The Curtain Closes on London 2012

Tuesday, August 14, 2012

Image Source: wfuv.orgThe most frequent question I have been asked since being back from the London Olympics is:  “Was it really as great as it looked?”  The answer to that question is an unequivocal “yes.”  As I mentioned in a previous post, before every Olympics there are gloom and doom predictions – that the venues will not be ready or up to par, that transportation will be a mess, that the weather will not cooperate.  But London 2012 passed the test with flying colors in all these areas and with a little help from Mother Nature.

The closing ceremonies were not quite the tour de force that the opening ceremonies were, but certainly were a good excuse to reanimate the good and the great (and the others) in British music the past five decades.  The sight of London Mayor Boris Johnson gyrating to a reunited Spice Girls was not something that was on my radar prior to the Olympics.  The musical highlight may actually have been a performance that was not live but rather a video of John Lennon singing “Imagine,” which it may be time to designate the world’s nation anthem.

There are so many things that stand out about these Olympics, and Jacque Rogge’s proclamation of them as “happy and glorious” could not have been more on target (or pitch perfect to the British audience).  From the people at the Tube stations whisking the crowds along, to the volunteers near the venues with giant fingers pointing the throngs in the right direction, to the security people doing an efficient job of moving people through the metal detectors, to the venue announcers at places like Horse Guards Parade, North Greenwich Arena and Olympic Stadium, everyone performed their role in a positive and upbeat way.

Usually it would be hard to single out a particular moment from an Olympics, but clearly for me the emotional apogee of these Olympics had to be the night in Olympic Stadium when Greg Rutherford, Jessica Ennis and Mo Farah won gold medals in a span of approximately 44 minutes.  It gave these athletes who had lived under the spotlight, it gave the crowd that night, and it gave the whole country something both tangible and magical, as if everyone who had put in work or otherwise sacrificed for the Olympics could grasp hold of those 44 minutes and say, “this alone made it worth it.”  In fact, if Winston Churchill had been alive, he might have said something to the effect that if British athletes compete in the Olympics for another thousand years, this was their finest hour.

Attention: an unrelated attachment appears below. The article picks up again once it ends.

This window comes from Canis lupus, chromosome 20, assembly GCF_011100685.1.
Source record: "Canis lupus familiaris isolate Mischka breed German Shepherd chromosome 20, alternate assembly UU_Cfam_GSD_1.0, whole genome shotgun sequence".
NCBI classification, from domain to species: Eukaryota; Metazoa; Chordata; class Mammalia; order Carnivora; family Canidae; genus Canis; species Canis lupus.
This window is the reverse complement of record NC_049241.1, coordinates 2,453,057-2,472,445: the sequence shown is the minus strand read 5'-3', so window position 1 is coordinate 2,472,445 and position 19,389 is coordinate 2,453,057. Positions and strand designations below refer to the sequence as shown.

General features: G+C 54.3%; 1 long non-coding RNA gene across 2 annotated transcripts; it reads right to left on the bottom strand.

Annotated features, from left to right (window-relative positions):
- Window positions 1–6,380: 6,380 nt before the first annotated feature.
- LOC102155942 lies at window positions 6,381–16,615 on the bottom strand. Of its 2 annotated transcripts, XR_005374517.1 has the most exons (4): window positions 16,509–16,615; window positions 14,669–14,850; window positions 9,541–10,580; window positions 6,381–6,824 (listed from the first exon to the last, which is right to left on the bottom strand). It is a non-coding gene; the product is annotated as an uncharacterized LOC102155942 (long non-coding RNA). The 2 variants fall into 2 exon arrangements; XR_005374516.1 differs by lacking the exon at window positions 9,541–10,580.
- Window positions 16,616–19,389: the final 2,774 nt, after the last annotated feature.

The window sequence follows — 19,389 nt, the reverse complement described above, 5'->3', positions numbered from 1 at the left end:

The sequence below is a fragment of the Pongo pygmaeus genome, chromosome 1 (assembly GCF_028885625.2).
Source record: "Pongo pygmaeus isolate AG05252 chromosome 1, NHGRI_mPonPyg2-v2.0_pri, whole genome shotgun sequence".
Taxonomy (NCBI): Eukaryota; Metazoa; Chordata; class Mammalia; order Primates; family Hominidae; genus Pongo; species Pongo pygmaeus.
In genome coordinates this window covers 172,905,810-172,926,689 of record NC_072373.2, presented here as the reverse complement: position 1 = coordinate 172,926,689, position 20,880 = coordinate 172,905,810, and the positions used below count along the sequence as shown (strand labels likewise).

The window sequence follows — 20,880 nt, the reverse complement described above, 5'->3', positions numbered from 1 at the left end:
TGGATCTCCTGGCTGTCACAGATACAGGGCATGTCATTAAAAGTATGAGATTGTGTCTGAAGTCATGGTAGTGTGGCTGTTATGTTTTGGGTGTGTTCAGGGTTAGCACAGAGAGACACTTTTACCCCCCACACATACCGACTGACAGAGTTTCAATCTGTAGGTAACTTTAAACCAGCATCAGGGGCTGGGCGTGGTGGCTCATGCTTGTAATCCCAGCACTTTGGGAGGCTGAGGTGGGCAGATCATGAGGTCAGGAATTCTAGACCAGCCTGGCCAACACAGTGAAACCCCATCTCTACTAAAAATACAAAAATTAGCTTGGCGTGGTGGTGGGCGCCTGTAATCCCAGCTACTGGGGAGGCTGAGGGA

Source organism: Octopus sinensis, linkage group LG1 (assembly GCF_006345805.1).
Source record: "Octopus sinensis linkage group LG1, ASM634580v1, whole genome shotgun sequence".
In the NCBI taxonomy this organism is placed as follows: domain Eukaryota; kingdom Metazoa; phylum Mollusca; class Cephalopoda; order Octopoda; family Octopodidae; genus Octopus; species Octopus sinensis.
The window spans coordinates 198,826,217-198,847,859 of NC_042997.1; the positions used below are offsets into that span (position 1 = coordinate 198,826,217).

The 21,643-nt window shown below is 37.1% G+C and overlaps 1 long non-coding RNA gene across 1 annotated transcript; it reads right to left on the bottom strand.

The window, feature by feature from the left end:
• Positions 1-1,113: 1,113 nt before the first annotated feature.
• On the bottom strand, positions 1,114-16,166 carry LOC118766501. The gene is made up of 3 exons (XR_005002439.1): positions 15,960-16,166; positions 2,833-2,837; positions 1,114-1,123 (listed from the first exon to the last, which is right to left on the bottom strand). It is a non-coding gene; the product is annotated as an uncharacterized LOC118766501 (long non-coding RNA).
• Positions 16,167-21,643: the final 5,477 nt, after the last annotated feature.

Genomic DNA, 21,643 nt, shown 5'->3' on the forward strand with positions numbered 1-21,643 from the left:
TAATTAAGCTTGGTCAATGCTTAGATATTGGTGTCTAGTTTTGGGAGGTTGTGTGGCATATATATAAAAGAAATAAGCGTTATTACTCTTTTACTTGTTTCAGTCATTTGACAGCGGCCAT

It is always inspiring to see big time athletes step up at the biggest time.  Usain Bolt may stand in a category by himself in this regard.  However, so many American athletes, and particularly, since these have been dubbed The Women’s Olympics, American women athletes,  stepped up as well.  Abby Wombach, Alex Morgan and Megan Rapinoe on the gold medal winning U.S. soccer team have certainly established themselves as players who thrive when the pressure is the greatest.  Misty May and Kerri Walsh have set a standard for excellence and consistency in Olympic competition in their sport that is going to be hard to match.  And in these Olympics, I put Allyson Felix in that category as well – a category I always felt she would be in.  She won gold medals at distances of 100 meters (world record setting 4 x 100 relay), 200 meters  (individual) and 400 meters (4 x 400 relay).  I first met Allyson Felix when she was a very well-grounded 17 year old prodigy.  To see her Olympic career, which spans three Olympiads, end on such a high note was only right. Of course, Michael Phelps’ records firmly secure his status as the greatest swimmer in history, and the fact that he started these Olympics by missing the podium in the 200 IM helped reinforce that what he has done is not that easy.